Justice At Dachau
The Trials Of An American Prosecutor
Joshua M. Greene

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© Copyright 2003, Joshua M. Greene. All Rights Reserved


William Denson at West Point, January 1945, just prior to his assignment to the Judge Advocate’s War Crimes Division in Germany. “He had more legal thoughts per minute than anybody I’d ever met,” said Marion Smoak, fellow law instructor at West Point and later Chief of Protocol to President Nixon. (Photo: Denson archive) 

Entrance to the Dachau courthouse. (Photo: courtesy U.S. National Archives)

The eight-man tribunal on opening day of the first Dachau trial sits below the American flag at the far end of the 200-foot long courtroom. Defendants are seated on stadium-style chairs at the right side. (Photo: courtesy U.S. National Archives)

Crowds on the first day of the Dachau trial dispersed once the proceedings settled into a dull routine. (Photo: courtesy U.S. National Archives)

Forty accused fill the defendants' dock in the first Dachau trial, November 13, 1945.
(Photo: Denson archive)

Chief counsel Douglas T. Bates II led the defense team in the first Dachau trial. Bates worked as dilligently as his counterpart chief prosecutor Denson to provide the defendants a fair trial.

August Eigruber, Gauleiter (provincial governor) of Upper Austria and confidant of Hitler. Eigruber was found guilty in the Mauthausen trial. His final words before being hanged were "Heil Hitler." (Photo: Denson archive)

Ilse Koch, infamous "Bitch of Buchenwald," was found guilty of abuses against prisoners and sentenced to life imprisonment. She escaped the hangman by getting herself pregnant while awaiting trial at Dachau. (Photo: courtesy U.S. National Archives)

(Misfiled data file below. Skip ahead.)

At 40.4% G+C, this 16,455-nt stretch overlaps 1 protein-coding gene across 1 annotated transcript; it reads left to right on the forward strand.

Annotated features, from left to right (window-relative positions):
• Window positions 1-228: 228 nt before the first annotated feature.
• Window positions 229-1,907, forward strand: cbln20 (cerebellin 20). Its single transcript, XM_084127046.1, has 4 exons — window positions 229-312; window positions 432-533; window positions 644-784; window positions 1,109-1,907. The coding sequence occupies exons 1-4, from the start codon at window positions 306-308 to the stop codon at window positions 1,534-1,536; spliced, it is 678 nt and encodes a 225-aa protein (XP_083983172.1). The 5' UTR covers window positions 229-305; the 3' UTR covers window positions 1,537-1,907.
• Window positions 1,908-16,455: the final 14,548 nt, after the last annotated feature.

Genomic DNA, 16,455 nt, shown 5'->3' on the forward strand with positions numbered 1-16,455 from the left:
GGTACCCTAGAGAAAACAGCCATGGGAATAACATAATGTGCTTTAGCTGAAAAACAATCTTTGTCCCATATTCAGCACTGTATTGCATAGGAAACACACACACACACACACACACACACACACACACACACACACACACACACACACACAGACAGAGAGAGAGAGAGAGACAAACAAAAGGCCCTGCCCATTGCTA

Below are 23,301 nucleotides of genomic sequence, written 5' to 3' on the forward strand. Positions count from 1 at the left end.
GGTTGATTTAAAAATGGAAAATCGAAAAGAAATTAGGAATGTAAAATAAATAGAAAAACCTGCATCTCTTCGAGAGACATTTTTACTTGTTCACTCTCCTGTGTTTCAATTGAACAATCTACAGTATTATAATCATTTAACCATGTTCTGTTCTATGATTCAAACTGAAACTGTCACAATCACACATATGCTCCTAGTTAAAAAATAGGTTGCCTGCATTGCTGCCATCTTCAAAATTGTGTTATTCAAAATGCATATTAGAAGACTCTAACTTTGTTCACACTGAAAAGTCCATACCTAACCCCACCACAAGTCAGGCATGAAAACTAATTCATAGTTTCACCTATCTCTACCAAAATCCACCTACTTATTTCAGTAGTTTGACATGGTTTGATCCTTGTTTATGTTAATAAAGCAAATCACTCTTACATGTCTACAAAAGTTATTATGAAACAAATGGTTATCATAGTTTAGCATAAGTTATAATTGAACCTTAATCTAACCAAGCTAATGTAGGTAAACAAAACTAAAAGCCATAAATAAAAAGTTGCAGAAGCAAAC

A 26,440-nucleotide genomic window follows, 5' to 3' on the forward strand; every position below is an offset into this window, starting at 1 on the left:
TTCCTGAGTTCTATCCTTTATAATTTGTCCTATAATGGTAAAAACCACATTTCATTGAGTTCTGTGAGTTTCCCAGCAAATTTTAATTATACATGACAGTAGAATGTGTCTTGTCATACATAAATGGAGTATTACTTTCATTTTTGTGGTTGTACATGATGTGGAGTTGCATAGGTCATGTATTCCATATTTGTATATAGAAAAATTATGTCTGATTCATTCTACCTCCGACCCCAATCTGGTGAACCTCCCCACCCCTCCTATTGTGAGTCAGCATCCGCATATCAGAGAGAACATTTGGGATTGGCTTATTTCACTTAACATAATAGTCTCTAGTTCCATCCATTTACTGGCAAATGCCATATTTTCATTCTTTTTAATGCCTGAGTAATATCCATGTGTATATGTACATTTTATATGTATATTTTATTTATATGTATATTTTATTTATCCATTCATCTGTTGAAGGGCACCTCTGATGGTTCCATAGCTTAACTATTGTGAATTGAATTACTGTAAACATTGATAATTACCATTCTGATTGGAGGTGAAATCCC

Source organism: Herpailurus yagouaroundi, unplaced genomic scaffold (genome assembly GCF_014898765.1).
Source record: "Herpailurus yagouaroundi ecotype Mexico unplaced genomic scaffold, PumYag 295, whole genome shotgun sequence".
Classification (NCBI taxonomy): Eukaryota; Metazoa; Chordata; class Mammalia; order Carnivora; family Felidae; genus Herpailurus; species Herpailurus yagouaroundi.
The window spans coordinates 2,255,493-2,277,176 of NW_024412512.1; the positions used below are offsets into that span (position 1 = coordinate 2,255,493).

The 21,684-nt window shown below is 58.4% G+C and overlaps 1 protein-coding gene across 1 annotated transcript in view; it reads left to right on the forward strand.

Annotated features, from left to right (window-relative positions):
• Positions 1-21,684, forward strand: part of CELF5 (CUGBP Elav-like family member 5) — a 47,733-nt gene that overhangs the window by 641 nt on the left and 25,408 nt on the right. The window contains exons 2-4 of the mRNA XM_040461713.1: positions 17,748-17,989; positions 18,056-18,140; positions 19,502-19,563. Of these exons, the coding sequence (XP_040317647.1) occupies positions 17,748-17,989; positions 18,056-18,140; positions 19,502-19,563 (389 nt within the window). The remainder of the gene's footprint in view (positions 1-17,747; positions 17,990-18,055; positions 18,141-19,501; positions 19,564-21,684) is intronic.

Former prisoner Dr. Kurt Sitte identifies the shrunken head of a Buchenwald victim, evidence entered along with tattooed skins and other items attesting to Ilse Koch's sadistic interests. (Photo: courtesy U.S. National Archives)

Reduction by an army review committee of Ilse Koch's sentence to four years made headlines and was carried by every newspaper in the country. Denson carried out an aggressive campaign against the commutation of sentence, which led to a Senate subcommittee investigation. (Stars and Stripes photo from December 13, 1948)

By 1950, Denson had put the war crimes trials behind him and gone back to solving more modest problems. (Photo: Denson archive)

Huschi and Bill Denson in 1990 after forty years of marriage, when he decided the time had come to resurrect the story of what transpired in the Dachau trials. (Photo: Denson archive)

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